Exercise habits vary among breast cancer survivors, study finds

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For cancer patients, research suggests that exercise offers plenty of benefits for long-term health and with cancer-related side effects. Yet  patients face numerous challenges to meet the aerobic and strength training recommendations.

Now a study provides insights into improving adherence to a supervised exercise program among breast cancer patients, finding that attending an exercise program decreases as chemotherapy sessions increase. Cancer-related symptoms and appointments were among the most common reasons women did not attend the program.

The study was published in Medicine & Science in Sports & Exercise.

The study builds on a growing body of research involving exercise and survivorship. The American College of Sports Medicine (ACSM) guidelines now recommend that when cancer survivors are able, they should aim for the same exercise guidelines given to cancer-free adults: 150 minutes of moderate intensity, or 75 minutes of vigorous intensity aerobic exercise per week, and strength training at least twice per week.

This study expands previous research involving patterns of adherence among cancer patients. Much of the past research was conducted in randomized controlled trials. This study took place in a real-world setting. It involved 68 women with early-stage breast cancer who had already received primary treatment, and were about to receive chemotherapy with or without radiation.

The exercise program consisted of a supervised hour-long aerobic and resistance exercise program three times a week during the treatment, then fewer times for 20 additional weeks. The women were also encouraged to do aerobic exercises at home to work toward 150 minutes per week of moderate-intensity activity.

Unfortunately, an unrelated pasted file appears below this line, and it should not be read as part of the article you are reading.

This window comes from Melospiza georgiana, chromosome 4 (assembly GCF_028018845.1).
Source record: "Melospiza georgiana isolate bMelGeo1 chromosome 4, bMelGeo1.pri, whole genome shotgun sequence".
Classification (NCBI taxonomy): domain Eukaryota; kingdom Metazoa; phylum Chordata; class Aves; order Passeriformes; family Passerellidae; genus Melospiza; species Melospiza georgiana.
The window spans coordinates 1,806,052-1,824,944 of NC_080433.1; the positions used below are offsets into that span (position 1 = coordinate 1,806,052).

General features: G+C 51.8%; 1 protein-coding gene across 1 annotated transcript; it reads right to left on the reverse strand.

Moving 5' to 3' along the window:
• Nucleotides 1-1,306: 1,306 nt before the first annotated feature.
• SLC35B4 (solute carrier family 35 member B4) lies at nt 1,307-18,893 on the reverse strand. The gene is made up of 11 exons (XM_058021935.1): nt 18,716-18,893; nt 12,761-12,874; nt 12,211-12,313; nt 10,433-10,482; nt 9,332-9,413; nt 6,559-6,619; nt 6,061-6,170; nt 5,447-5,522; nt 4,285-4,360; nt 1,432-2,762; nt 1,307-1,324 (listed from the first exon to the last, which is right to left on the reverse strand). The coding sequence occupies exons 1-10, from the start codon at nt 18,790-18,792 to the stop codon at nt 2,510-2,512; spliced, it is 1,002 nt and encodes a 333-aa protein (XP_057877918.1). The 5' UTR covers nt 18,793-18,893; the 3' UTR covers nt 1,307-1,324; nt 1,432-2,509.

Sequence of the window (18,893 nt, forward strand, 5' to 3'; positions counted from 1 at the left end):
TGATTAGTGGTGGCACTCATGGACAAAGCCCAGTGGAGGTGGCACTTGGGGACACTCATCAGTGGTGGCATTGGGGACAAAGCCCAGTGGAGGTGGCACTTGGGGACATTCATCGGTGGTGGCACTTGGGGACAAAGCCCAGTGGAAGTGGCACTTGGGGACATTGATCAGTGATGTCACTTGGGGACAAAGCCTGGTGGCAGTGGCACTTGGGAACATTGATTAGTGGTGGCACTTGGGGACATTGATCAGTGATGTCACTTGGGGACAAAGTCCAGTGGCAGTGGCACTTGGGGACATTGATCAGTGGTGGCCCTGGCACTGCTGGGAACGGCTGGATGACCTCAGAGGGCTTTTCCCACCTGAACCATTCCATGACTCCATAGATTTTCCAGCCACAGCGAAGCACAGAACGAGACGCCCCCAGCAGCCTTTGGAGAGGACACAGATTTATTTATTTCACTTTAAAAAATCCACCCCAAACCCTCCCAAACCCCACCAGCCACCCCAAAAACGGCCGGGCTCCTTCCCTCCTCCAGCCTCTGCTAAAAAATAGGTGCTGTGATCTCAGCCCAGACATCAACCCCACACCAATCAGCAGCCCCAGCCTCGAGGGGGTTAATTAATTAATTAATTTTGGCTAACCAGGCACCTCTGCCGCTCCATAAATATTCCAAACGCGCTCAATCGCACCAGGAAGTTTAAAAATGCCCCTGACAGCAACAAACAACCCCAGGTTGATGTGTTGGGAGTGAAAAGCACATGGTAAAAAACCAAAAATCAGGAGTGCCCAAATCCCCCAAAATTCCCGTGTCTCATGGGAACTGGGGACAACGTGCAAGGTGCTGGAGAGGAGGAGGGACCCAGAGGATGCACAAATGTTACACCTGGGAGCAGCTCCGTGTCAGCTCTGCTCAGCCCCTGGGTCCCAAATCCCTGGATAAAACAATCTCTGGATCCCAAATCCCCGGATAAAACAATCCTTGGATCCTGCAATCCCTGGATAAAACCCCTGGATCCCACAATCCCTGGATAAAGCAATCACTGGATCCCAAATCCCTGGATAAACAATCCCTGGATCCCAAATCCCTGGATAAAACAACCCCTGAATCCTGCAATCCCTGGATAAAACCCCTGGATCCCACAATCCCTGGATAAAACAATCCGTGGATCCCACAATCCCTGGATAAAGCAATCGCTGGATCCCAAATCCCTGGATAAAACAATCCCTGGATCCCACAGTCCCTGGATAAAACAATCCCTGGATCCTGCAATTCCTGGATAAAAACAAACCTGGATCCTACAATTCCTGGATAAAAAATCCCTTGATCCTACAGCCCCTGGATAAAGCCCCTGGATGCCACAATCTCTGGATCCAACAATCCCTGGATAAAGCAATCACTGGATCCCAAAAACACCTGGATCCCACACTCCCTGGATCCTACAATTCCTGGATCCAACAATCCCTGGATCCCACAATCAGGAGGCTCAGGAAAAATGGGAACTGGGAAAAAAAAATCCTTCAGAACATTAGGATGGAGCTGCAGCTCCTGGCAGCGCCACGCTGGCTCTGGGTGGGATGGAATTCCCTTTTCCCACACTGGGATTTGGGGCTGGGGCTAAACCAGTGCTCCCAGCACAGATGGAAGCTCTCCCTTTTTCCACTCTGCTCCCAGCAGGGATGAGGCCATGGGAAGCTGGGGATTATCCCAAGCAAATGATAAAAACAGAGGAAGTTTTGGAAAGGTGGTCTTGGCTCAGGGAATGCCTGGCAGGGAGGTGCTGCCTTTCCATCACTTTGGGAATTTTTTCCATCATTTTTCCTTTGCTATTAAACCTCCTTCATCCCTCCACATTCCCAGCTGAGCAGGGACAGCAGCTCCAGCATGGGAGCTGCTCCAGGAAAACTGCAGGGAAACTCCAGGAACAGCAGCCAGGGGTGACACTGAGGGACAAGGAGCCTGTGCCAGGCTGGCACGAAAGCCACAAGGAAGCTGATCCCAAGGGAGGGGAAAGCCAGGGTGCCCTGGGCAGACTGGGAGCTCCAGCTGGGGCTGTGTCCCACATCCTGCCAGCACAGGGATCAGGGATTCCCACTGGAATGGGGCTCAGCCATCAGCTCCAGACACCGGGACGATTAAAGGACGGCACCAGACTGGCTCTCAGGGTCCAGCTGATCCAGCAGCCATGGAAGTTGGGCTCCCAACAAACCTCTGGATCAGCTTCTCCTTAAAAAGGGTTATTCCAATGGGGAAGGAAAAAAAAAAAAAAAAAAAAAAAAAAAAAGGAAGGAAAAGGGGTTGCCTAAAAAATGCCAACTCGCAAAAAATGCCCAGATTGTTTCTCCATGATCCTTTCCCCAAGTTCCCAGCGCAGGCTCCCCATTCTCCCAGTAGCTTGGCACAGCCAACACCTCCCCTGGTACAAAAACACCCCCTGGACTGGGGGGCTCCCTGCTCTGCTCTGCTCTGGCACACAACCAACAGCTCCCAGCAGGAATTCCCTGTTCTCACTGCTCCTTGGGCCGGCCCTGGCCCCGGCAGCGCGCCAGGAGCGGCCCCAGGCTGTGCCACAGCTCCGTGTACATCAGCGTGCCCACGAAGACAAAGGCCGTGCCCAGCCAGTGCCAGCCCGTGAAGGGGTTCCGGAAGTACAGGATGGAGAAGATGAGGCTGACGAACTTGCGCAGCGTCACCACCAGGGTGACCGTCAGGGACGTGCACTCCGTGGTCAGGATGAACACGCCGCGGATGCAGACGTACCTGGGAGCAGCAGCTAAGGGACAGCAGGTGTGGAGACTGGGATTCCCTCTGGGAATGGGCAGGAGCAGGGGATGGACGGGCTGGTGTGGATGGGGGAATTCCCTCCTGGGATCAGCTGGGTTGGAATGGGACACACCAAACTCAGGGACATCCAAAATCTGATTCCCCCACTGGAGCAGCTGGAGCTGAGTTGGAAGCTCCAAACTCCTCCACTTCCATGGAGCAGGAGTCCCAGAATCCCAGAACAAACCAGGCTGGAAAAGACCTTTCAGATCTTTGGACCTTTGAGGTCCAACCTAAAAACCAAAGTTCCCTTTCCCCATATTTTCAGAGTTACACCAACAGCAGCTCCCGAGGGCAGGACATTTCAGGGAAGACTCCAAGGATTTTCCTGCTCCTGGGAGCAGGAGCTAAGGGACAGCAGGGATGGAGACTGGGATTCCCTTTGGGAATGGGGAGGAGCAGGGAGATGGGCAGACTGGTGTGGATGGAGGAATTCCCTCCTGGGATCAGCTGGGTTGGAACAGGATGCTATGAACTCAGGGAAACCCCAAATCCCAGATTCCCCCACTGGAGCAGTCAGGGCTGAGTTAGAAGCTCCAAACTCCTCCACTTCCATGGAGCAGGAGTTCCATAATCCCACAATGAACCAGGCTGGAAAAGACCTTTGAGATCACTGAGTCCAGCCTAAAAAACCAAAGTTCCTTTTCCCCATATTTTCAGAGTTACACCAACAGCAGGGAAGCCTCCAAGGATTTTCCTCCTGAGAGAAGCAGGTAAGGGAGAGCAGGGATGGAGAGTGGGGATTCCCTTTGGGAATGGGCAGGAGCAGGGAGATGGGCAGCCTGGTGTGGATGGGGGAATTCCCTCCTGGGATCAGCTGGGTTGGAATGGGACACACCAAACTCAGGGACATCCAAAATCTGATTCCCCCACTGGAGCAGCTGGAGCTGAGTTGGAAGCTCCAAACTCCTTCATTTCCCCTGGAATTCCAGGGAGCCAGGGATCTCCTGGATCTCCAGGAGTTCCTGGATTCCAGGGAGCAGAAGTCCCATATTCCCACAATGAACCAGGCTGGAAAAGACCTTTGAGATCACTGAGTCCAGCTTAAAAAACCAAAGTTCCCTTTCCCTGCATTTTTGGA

Overall, about two thirds of the women receiving chemotherapy attended the aerobic sessions, slightly fewer than the women receiving radiation. As women received more chemotherapy doses their attendance decreased.

The average adherence to the resistance exercises ranged from 50 to 56 percent across the treatment. This indicates that there is a need to individualize the resistance prescription to accommodate for the wide variation in physical limitations noted among the women, the authors hypothesize.

Treatment-related illnesses kept about a third of the women from attending the exercise sessions. Appointments and non-treatment related illness were among the other top barriers cited for missing sessions during treatment. Life-related barriers, including work, vacation and transportation issues, were the top barriers cited for missing exercise sessions after treatment.

Overall, the findings suggest a greater need for behavioral support, more flexible gym schedules, or home-based programs during the later chemotherapy treatments to maintain exercise consistency throughout treatment, the study concludes.

This study’s observations may not be generalized to other cancer patients, or even breast cancer patients. The women in this study were highly educated and younger — ages 29 to 77 — than the average woman diagnosed with breast cancer and that could affect adherence.

The study was funded by The BC Cancer Foundation.

For more about staying healthy after treatment and resources, visit AICR’s section for cancer patients and survivors:


Author: Mya Nelson

Mya R. Nelson is at American Institute for Cancer Research, where she writes about the research in the field.

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